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As sellers, we must immediately break down prospect resistance by creating a great first impression. Yet most salespeople fail to do so — repelling buyers and making them think, “It’s a salesperson, how do I get them off the phone?”

The best sales people know what they’re facing each time they call and have developed repeatable strategies for dispelling resistance.

Sales resistance is when a prospect raises objections or points out obstacles. Sales resistance is often born out of factors like scepticism, unfamiliarity, or frustration. And it can come from a lot of sources — here are a few of the most common ones you can expect to run into during your sales career.

Prospects are sceptical of your offering, your company, or you.

Some sales calls can be sketchy for prospects. Odds are, they’re not going to have an intimate understanding of your business or your solution. And you can’t rely on them immediately trusting you.

This point is particularly pertinent if your solution is relatively new or unique. Consumers rely on other consumers to validate their preferences and decisions to assume risk. If you don’t have a solid base of customers to vouch for how awesome, effective, and legitimate your product or service is, you might find yourself in a bit of a pinch.

The idea of being the first customer to boldly go where no business has gone before generally isn’t attractive to your average prospect. So if you don’t have a vocal, enthusiastic base to offer your solution some clout, you might run into some resistance.

Prospects are reluctant to shake things up.

Inertia can be one of the tougher roadblocks to figure out. If a prospect is content with the solution they’re already using, what do they need you for? They might have established relationships with contacts who work at your competition. They might feel they don’t have time to learn and implement your solution. Or they might be resistant to change in general.

Prospects who are stuck in their ways are particularly difficult to sway, and when you’re talking to them, you’re at a major disadvantage. It’s not just that you have to convince them that your product or service is the best one for their business — you have to show them that it’s so much better than their current solution that they should go out of their way and fundamentally alter their current operations to leverage it.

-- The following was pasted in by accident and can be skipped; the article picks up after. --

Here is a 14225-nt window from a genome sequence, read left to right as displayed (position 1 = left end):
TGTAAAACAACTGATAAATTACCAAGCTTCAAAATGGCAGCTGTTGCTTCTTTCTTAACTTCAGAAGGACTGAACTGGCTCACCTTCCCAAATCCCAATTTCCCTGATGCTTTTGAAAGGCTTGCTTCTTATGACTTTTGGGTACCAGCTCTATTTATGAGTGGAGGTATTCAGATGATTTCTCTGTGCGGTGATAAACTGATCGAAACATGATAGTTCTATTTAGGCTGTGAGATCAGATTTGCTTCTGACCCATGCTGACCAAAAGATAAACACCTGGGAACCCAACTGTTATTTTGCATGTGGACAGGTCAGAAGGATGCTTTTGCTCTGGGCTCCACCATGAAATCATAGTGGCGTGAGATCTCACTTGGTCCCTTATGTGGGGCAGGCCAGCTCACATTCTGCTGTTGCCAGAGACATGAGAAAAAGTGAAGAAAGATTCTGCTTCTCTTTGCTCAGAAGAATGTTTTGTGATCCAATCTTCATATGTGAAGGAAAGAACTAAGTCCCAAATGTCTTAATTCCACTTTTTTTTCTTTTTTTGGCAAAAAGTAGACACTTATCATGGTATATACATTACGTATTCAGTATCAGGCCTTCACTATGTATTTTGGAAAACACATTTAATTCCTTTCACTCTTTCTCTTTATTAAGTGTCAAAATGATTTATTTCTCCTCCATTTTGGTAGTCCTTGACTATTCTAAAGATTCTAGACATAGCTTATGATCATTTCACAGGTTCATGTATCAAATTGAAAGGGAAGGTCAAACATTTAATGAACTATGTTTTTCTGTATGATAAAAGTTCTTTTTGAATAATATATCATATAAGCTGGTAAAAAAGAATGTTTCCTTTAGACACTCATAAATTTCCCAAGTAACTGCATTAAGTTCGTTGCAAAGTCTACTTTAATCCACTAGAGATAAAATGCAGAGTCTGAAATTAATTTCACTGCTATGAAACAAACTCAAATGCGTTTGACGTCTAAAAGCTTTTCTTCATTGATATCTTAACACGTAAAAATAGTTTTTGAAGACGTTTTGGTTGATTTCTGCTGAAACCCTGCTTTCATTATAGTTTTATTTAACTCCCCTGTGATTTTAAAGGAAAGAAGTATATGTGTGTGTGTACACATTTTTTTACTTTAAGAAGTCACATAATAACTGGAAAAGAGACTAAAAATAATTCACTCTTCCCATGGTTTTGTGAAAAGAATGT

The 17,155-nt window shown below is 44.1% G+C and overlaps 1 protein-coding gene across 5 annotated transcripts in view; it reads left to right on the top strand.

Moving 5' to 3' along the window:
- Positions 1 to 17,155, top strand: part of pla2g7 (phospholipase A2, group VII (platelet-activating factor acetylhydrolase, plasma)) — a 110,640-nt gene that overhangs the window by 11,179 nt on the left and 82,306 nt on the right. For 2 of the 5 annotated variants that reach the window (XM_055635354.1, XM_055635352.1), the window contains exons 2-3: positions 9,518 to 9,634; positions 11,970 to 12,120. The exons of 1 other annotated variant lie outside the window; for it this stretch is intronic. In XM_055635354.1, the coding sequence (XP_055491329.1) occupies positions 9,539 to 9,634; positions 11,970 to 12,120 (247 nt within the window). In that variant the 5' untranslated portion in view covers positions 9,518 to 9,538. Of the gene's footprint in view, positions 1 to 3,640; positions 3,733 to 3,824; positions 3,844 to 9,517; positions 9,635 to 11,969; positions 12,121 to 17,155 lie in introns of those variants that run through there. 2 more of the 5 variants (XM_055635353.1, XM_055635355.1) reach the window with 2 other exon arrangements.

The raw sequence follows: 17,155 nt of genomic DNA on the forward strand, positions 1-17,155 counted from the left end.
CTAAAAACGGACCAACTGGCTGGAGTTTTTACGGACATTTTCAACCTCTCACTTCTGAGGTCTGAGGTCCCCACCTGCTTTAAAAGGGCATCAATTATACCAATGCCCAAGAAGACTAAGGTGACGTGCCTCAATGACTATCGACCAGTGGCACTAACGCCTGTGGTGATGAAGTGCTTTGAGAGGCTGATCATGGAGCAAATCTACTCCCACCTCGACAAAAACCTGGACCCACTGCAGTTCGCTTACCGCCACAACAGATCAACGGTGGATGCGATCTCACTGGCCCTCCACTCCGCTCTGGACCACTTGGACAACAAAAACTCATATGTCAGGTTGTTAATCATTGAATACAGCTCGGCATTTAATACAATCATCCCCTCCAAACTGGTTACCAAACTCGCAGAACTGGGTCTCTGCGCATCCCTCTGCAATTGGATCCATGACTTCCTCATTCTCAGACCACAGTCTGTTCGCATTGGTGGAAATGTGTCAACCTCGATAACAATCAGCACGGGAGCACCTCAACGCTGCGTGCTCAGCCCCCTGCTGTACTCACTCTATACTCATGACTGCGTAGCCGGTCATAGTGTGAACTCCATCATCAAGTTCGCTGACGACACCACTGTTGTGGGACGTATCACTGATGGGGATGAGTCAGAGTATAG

People often push back on putting in that kind of effort — particularly when they’re not sure it’s necessary. That can make for some serious resistance from prospects.

Prospects don’t like your sales process.

Sales resistance doesn’t always stem from problems or concerns your prospects have with your product or service. Sometimes, prospects will get testy with you because they don’t like how you’re selling to them.

Your messaging might rub them the wrong way. The frequency of your outreach might be too often or too scarce. It could just be that your company’s approach to certain steps in your sales process doesn’t suit their interests or sensitivities. That makes for a unique kind of resistance — one where the prospect winds up pushing back on you as opposed to your product or service.

How to Overcome Sales Resistance

1. Cut the cliches

Most sellers open their calls with clichés, immediately turning off their prospects.

The most buyer-repellent statements I hear in my coaching work include “How are you today?” and “Is this a good time to talk?” Cutting the sales-y statements will instantly increase your success rate by not naturally generating resistance.

2. Let them know you have experience with similar businesses.

See if you can describe how their industry peers or businesses of similar scale and structure have seen considerable success with your offering.

4. Switch your focus

Sales calls are about the buyer — not about you. Your buyer is focused on what’s in it for them, so give it to them right up front.

4. Drop the assumptions

Be careful about making broad claims — buyers who don’t know you will instinctively poke them for holes.

Ultimately, you can build a relationship and avoid creating resistance by focusing on two key things going into a call: The buyer’s needs and goals (versus your own) and starting a conversation (rather than trying to sell).

If you struggle to overcome resistance from potential customers, then maybe we can help.


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